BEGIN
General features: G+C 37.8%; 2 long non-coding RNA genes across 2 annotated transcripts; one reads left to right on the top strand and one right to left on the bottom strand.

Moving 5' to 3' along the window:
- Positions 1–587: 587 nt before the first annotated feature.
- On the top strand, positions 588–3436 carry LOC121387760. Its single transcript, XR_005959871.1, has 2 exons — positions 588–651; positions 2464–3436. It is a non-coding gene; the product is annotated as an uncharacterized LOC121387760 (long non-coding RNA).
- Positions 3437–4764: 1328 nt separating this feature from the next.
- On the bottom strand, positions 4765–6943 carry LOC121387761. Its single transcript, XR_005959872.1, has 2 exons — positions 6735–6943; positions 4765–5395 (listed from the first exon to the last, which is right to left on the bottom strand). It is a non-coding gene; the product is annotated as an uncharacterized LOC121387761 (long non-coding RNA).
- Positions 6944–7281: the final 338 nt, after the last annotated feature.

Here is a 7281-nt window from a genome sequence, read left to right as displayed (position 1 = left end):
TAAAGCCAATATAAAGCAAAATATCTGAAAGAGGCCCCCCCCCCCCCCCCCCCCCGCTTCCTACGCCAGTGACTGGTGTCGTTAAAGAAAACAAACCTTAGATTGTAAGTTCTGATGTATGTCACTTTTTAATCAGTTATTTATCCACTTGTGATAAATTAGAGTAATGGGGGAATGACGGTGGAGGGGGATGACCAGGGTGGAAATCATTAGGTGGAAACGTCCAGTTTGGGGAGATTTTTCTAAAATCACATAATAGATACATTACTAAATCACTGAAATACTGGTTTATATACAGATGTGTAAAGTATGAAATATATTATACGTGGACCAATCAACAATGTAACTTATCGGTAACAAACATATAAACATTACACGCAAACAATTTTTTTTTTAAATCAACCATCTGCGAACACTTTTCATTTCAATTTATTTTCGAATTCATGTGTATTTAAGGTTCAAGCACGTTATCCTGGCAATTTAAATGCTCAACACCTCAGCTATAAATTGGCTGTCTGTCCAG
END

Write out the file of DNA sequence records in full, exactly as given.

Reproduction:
General features: G+C 37.8%; 2 long non-coding RNA genes across 2 annotated transcripts; one reads left to right on the top strand and one right to left on the bottom strand.

Moving 5' to 3' along the window:
- Positions 1–587: 587 nt before the first annotated feature.
- On the top strand, positions 588–3436 carry LOC121387760. Its single transcript, XR_005959871.1, has 2 exons — positions 588–651; positions 2464–3436. It is a non-coding gene; the product is annotated as an uncharacterized LOC121387760 (long non-coding RNA).
- Positions 3437–4764: 1328 nt separating this feature from the next.
- On the bottom strand, positions 4765–6943 carry LOC121387761. Its single transcript, XR_005959872.1, has 2 exons — positions 6735–6943; positions 4765–5395 (listed from the first exon to the last, which is right to left on the bottom strand). It is a non-coding gene; the product is annotated as an uncharacterized LOC121387761 (long non-coding RNA).
- Positions 6944–7281: the final 338 nt, after the last annotated feature.

Here is a 7281-nt window from a genome sequence, read left to right as displayed (position 1 = left end):
TAAAGCCAATATAAAGCAAAATATCTGAAAGAGGCCCCCCCCCCCCCCCCCCCCCGCTTCCTACGCCAGTGACTGGTGTCGTTAAAGAAAACAAACCTTAGATTGTAAGTTCTGATGTATGTCACTTTTTAATCAGTTATTTATCCACTTGTGATAAATTAGAGTAATGGGGGAATGACGGTGGAGGGGGATGACCAGGGTGGAAATCATTAGGTGGAAACGTCCAGTTTGGGGAGATTTTTCTAAAATCACATAATAGATACATTACTAAATCACTGAAATACTGGTTTATATACAGATGTGTAAAGTATGAAATATATTATACGTGGACCAATCAACAATGTAACTTATCGGTAACAAACATATAAACATTACACGCAAACAATTTTTTTTTTAAATCAACCATCTGCGAACACTTTTCATTTCAATTTATTTTCGAATTCATGTGTATTTAAGGTTCAAGCACGTTATCCTGGCAATTTAAATGCTCAACACCTCAGCTATAAATTGGCTGTCTGTCCAG